CITIZEN VOICES® Bill would make it easier to annul marijuana offenses

Jan 14, 2019

When it comes to marijuana in the Granite State, only patients with a prescription card can possess up to two ounces of medicinal cannabis. Possession of pot in any other circumstance is illegal.

New Hampshire’s marijuana laws did undergo a substantial change on September 16, 2017, when the state decriminalized possession of small amounts of cannabis (under ¾ of an ounce). Before that date, possession of even small amounts of cannabis was a felony, which could mean jail time or a substantial fine. Decriminalization meant that possession of smaller amounts of the drug became a less serious offense — a violation, much like a speeding ticket. 

Learn more about marijuana decriminalization

What to do with past marijuana convictions?​

This year, Rep. Renny Cushing (D-Hampton) is sponsoring HB 399, a bill that would make it easier to annul past marijuana possession convictions. An annulment would basically erase the offense from a person’s criminal record.

Learn more about criminal records annulment 

Cushing filed a similar bill in 2018, which passed the New Hampshire House but died in the Senate.

The bill would apply to convictions for possession of small amounts of marijuana before September 16, 2017. It would create a special process for requesting an annulment of those arrests or convictions, one with rules designed to make it easier and put the burden on prosecutors to prove why an annulment shouldn’t be granted.

Once someone filed a petition to have an offense for possession of a small quantity of marijuana annulled, a state prosecutor would have 10 days in which to object. If the prosecutor does not object within 10 days, the court would have to grant the petition for annulment. If a prosecutor objects, the court schedules a hearing where the prosecutor would have to prove beyond a reasonable doubt that the amount of marijuana exceeded 3/4 of an ounce. Otherwise, the annulment is granted.

Those requesting the annulment would have to pay a $100 fee.

Pros and cons

Proponents say it is a matter of fairness. As criminal convictions often keep people from getting jobs, the state shouldn’t continue to punish someone for something that is no longer against the law. They also point to all the reasons marijuana was decriminalized, such as the argument that marijuana is no more harmful than alcohol.​

Opponents say past criminal behavior by people who knew they were violating the law shouldn’t be excused. Those who broke the law, they say, knew the potential consequences and shouldn’t get a retroactive break. They argue this is particularly true in cases where defendants may have pled guilty to a lesser marijuana charge in order to avoid prosecution for more serious offenses.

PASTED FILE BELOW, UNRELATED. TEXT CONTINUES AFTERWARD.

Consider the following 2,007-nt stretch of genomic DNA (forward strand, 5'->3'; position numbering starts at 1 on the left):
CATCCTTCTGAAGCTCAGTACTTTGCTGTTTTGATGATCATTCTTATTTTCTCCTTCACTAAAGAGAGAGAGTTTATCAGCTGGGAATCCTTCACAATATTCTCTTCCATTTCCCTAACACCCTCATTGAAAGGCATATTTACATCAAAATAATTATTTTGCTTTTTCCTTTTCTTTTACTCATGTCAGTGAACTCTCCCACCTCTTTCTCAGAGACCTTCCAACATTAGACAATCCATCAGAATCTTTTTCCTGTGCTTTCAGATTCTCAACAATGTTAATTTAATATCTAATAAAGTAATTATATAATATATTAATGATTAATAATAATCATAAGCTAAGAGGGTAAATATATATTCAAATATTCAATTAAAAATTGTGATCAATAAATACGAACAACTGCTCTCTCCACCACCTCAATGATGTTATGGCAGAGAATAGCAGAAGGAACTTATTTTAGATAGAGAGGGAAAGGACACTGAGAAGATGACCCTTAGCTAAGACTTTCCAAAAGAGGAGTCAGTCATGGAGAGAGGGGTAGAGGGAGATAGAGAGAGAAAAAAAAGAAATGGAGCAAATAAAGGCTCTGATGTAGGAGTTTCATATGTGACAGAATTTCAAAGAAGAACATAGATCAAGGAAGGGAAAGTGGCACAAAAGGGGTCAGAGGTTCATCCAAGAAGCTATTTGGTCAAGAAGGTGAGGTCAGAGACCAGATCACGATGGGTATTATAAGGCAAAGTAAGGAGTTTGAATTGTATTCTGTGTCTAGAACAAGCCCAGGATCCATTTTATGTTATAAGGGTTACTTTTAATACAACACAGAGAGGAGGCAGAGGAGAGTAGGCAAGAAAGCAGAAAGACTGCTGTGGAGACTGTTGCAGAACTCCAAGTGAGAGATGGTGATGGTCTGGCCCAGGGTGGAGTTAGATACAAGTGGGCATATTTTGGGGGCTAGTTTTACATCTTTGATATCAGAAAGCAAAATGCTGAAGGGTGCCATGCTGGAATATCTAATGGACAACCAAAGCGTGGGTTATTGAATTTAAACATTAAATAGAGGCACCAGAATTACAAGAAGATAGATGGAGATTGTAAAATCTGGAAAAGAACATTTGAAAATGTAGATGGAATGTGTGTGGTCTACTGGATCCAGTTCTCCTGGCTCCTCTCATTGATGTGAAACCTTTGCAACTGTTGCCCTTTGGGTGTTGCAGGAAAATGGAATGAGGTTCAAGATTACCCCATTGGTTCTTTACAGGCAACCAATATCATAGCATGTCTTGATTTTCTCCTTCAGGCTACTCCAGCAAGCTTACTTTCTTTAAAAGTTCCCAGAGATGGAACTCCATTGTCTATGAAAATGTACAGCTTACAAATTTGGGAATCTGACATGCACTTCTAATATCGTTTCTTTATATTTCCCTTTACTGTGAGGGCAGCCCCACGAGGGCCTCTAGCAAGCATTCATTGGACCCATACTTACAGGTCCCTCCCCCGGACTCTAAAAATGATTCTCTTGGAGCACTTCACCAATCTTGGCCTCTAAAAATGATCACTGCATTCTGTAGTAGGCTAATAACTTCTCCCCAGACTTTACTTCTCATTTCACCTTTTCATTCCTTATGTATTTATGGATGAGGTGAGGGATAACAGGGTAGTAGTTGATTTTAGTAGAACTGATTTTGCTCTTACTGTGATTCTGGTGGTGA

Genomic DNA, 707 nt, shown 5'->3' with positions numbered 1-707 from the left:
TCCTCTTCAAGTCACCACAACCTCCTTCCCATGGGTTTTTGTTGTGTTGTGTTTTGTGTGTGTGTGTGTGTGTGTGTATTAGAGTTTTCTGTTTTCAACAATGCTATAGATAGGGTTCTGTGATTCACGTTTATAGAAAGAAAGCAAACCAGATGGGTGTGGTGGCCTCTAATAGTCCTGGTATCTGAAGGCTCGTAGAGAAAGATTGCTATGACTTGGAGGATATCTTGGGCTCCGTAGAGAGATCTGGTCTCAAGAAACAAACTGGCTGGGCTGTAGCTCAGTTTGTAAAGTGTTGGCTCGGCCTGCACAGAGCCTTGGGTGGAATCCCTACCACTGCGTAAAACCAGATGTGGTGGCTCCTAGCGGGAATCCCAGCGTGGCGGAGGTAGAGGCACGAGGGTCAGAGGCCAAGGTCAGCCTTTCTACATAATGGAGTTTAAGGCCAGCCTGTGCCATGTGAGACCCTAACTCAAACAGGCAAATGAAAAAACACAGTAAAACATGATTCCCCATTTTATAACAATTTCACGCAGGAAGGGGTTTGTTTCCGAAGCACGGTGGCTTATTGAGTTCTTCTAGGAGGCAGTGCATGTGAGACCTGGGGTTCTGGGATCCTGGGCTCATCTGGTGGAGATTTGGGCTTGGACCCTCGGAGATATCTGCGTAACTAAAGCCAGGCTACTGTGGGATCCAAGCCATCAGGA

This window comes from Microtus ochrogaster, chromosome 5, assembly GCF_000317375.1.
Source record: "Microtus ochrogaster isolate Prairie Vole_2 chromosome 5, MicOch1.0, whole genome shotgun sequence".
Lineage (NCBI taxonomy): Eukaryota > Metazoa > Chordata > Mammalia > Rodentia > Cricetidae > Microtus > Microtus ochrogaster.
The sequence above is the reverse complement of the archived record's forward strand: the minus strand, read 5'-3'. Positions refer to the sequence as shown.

Should New Hampshire make it easy to have convictions for possession of less than ¾ ounce of marijuana erased from a person's criminal record?​


Should New Hampshire make it easy to have convictions for possession of less than ¾ ounce of marijuana erased from a person's criminal record?

Discussion held on Citizens Count website and Facebook page January 14, 2019

174 citizens responded119 people were in favor of making it easier to annul marijuana offenses16 people were opposed to making it easier to annul marijuana offenses.39 people commented on related questions and issues instead

What Participants Said

Yes: 119 people were in favor of making it easier to annul marijuana offenses.

  • “Yes, I support HB399. Mere possession of small amounts of marijuana was an entirely nonviolent, victimless offense. One pillar of criminal justice reform is clearing the records of people convicted of such crimes so that they can more easily get jobs and otherwise participate fully in their communities.” 
  • “Yes … and make it legal while you’re at it.” 
  • “Yes! I have no convictions, and haven't used pot myself but convictions based on possession for minor amts. can negatively impact one's education and employment prospects for a long, long time.”

No: 16 people were opposed to making it easier to annul marijuana offenses. 

  • “No … It was Illegal when they did it, they knew it was illegal, and they chose to do it anyway, and got caught, so they can live with the consequences.” 
  • “This bill is a waste of time and tax payers money. You can already apply through the Superior Courts in NH and have your records erased. And yes people have had it done.” 
  • “Breaking a law illustrates an individual’s disregard for law and order, and also just shows how bad your judgement is.”

Other: 39 people commented on related questions and issues instead.
These included:

  • Alternative policies: “ALL misdemeanors should be removed from everyone's record after a certain amount of time.” 
  • Ethics of pot smoking: “But drinking is ok?? Booze ruins more lives, families, etc. than pot ever will. Pot heads as you call it are not criminals and some of the most intelligent people. The founders of this nation smoked pot.” 
  • Criminal penalties: “NH should pass a death penalty for any drug dealer selling illegal drugs. We have a severe drug problem and that is the only way to put an end to it.  Anything else is just games raising the price a little.”

*Editor selection of actual participant quotes.

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